Otis Elevator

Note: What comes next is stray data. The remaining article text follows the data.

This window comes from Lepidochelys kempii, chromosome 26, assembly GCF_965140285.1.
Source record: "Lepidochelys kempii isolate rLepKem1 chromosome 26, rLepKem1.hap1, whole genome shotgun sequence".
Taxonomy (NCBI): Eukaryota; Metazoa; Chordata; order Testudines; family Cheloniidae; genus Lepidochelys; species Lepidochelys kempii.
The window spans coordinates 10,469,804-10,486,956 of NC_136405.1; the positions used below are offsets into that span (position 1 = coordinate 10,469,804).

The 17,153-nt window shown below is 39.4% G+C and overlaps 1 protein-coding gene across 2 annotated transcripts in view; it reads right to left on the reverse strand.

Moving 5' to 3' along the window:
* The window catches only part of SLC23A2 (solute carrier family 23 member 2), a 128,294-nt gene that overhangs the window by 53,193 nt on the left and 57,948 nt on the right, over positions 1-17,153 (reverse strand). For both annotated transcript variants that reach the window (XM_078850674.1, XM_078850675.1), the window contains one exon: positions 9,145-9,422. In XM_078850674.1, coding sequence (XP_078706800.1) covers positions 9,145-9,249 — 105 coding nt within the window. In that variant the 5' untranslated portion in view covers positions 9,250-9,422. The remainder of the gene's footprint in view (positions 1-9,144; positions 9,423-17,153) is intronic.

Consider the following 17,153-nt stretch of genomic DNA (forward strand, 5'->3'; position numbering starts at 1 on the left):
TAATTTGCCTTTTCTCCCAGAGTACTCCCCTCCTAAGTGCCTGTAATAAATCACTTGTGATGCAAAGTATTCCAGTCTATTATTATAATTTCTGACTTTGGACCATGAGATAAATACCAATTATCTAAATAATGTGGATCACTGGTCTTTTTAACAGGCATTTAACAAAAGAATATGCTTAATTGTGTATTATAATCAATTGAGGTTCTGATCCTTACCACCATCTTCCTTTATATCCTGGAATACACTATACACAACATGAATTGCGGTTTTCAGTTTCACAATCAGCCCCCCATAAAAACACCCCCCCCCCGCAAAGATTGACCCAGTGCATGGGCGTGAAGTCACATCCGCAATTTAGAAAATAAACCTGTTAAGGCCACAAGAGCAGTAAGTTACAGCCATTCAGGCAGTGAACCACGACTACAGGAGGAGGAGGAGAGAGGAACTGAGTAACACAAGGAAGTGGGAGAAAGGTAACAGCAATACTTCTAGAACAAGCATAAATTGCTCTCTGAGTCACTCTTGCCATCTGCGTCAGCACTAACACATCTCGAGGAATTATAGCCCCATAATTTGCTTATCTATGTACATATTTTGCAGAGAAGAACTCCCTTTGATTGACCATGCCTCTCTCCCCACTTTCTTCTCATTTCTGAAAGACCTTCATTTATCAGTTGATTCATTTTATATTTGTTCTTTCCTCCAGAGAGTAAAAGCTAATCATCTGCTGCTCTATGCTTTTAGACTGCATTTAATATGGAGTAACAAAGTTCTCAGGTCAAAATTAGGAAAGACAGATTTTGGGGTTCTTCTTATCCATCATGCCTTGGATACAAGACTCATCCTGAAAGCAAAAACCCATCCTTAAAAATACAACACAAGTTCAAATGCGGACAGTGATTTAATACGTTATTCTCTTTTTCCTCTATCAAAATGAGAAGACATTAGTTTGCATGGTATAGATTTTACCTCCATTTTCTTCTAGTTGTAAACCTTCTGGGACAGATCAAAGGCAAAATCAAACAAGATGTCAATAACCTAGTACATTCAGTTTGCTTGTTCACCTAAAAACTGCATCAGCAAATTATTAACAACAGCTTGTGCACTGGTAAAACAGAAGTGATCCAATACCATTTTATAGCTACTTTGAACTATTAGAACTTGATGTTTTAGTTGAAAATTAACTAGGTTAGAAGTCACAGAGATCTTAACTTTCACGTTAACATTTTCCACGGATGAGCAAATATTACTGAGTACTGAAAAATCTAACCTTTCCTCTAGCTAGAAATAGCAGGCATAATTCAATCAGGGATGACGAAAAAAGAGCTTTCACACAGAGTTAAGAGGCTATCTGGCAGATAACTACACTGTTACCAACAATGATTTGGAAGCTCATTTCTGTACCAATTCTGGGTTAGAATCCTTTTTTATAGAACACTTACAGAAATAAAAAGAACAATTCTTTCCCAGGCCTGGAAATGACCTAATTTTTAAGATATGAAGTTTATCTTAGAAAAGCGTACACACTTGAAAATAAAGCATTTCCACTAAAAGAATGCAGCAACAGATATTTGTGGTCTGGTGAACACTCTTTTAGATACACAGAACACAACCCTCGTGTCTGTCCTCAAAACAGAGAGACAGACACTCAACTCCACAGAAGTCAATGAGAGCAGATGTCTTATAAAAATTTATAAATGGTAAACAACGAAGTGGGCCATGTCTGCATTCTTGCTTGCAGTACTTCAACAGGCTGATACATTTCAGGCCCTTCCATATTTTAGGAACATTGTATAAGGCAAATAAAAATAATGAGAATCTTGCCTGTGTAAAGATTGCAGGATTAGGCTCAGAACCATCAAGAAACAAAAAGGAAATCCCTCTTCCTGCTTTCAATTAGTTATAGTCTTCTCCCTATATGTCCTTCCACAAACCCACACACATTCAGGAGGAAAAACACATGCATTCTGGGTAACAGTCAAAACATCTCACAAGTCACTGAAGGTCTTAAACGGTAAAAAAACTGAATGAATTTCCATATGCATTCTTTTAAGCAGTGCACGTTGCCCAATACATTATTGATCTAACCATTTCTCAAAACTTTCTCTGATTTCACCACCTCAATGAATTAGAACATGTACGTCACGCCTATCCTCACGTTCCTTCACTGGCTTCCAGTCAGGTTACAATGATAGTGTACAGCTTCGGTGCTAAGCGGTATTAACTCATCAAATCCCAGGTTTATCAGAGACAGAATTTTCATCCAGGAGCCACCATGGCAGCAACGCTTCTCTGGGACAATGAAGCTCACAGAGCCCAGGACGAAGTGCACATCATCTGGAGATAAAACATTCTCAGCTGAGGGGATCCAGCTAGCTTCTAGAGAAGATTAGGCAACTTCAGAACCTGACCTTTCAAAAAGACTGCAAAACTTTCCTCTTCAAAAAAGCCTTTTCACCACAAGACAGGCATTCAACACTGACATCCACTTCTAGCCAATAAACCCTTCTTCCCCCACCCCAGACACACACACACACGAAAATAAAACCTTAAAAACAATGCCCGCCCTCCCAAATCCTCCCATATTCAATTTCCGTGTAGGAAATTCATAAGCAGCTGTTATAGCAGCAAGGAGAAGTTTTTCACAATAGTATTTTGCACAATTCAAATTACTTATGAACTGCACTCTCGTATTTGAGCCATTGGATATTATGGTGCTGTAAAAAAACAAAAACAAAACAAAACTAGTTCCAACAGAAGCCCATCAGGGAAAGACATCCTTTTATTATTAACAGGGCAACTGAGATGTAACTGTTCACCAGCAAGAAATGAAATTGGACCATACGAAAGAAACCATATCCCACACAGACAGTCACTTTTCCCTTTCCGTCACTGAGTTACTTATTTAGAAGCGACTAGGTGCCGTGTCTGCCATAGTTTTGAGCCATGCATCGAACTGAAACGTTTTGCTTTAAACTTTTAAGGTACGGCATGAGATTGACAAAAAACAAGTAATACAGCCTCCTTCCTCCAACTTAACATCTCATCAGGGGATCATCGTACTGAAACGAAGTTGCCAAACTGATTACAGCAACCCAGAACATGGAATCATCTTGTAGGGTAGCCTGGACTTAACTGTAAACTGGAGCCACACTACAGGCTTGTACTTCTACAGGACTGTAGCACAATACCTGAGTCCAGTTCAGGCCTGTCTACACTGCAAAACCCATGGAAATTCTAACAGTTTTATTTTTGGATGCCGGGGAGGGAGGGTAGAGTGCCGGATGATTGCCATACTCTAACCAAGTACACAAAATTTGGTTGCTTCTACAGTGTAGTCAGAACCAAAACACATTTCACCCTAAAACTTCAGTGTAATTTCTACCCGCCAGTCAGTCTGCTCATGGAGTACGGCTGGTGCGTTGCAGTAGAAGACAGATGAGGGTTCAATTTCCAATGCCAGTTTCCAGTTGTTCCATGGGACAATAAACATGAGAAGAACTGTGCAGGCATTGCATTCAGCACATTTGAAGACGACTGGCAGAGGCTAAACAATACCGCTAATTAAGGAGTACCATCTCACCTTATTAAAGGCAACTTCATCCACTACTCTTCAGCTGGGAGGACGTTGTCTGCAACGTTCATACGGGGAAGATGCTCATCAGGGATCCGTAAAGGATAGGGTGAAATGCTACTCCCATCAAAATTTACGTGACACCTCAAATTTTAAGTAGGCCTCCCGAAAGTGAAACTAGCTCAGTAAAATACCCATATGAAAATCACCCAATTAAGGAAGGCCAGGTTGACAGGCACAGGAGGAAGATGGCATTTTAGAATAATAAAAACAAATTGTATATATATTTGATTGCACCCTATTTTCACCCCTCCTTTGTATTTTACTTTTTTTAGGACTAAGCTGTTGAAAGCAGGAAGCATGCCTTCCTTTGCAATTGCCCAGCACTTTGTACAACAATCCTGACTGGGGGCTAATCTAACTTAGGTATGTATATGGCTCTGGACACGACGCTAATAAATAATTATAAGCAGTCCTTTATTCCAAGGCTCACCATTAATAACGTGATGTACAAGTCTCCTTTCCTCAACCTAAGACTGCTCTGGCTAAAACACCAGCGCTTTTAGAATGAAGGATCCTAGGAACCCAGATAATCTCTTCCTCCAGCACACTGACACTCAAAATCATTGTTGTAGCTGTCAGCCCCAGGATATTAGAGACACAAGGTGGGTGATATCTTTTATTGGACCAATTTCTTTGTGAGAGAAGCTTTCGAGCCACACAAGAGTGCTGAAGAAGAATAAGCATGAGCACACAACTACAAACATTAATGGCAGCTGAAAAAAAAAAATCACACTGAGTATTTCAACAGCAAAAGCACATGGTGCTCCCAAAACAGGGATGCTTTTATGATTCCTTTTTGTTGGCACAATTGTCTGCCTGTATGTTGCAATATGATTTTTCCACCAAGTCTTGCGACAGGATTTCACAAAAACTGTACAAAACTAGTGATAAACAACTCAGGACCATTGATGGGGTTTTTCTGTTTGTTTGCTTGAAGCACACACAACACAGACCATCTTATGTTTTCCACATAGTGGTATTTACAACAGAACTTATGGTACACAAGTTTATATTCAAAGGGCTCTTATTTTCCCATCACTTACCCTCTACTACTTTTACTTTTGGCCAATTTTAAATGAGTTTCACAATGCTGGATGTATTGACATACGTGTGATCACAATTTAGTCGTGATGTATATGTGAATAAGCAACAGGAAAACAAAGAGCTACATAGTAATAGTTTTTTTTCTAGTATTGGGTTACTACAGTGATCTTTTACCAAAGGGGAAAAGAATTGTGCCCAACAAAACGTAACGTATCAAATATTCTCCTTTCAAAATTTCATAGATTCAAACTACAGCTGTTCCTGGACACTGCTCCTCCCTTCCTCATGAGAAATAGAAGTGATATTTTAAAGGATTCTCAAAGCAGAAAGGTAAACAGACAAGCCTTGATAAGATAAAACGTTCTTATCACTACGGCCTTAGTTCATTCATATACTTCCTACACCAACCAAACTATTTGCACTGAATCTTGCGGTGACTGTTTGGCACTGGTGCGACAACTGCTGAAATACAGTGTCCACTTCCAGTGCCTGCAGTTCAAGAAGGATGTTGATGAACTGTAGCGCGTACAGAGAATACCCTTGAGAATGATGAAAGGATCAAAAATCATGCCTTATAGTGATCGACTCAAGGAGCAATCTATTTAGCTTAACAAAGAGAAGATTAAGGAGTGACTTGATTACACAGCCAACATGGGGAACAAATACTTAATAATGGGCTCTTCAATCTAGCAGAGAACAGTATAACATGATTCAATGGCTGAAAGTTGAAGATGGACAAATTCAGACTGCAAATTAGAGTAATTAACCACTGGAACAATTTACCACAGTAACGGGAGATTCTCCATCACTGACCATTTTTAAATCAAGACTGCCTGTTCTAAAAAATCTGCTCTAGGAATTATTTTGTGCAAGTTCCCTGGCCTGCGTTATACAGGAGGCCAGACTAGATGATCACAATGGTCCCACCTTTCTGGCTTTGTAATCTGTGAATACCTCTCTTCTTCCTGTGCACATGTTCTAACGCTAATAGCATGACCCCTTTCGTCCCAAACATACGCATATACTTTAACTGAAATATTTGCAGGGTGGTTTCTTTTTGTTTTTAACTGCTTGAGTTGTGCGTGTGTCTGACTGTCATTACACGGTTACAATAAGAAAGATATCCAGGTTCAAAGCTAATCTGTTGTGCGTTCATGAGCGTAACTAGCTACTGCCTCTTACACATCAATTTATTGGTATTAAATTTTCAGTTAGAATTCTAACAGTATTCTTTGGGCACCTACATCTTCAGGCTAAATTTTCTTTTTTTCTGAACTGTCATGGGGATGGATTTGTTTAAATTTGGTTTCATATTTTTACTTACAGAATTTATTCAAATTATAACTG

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Question 1: What kind of company is Otis? OTIS Elevators started out in 1853 by the invention of the “safety brake elevator.” Their core business is designing, installing and provide service within the industry of elevators, escalators and walkways. Today OTIS operates worldwide, with headquarter in the U.S. and different facilities located in European and Asian countries. Through this they have managed to become market leaders in their field. Throughout time the business focus of OTIS have changed. Today the focus has moved from the manufacturing area towards a more total solution, where the most important is to provide a high class customer service. This is to be seen through their vision: “To become the recognized leader in service excellence among all companies – not just elevator companies – worldwide.” Question 2: What are the sources of income of Otis? OTIS’s source of income is to be divided in two parts, as follows the development of the market. New markets, as China, mainly profits with new sales, e.g. 62,000 units of elevators and/or escalators were installed in China in 2002. Concerning the more mature and satiate markets, as Western Europe and the U.S., 75 % of the profit is provided service. This allocation of income also reflects the customer demand, as the ability to satisfy elevator performance and specification, together with the service cost often becomes the customer major consideration. This often concludes in discount long-time service contracts offered by the elevator suppliers. The reason for this reaction is understandable as that the elevator service market is high competitive due to its steady demand, low entry barriers and high profitability. A further indication is that the revenue, now coming from China, eventually will move from new sales toward provided service. This is estimated since the Chinese market, by time, will become a more mature market. Question 3: How did Otis report elevator failure before 1986? Before OTISLINE were installed the service personnel were dispatched from local offices. With no interaction between the different offices, OTIS had a minimal level of communication throughout the entire cooperation regarding the service area. Due to this the knowledge sharing was very poor and each local office handled each service request single handed, minimizing the efficiency. Further, the communication throughout the organization was also very poor, where service problems never reached the senior management until they had become critical situations. All together this had a negative impact on the service time causing the customers unnecessary waiting time.

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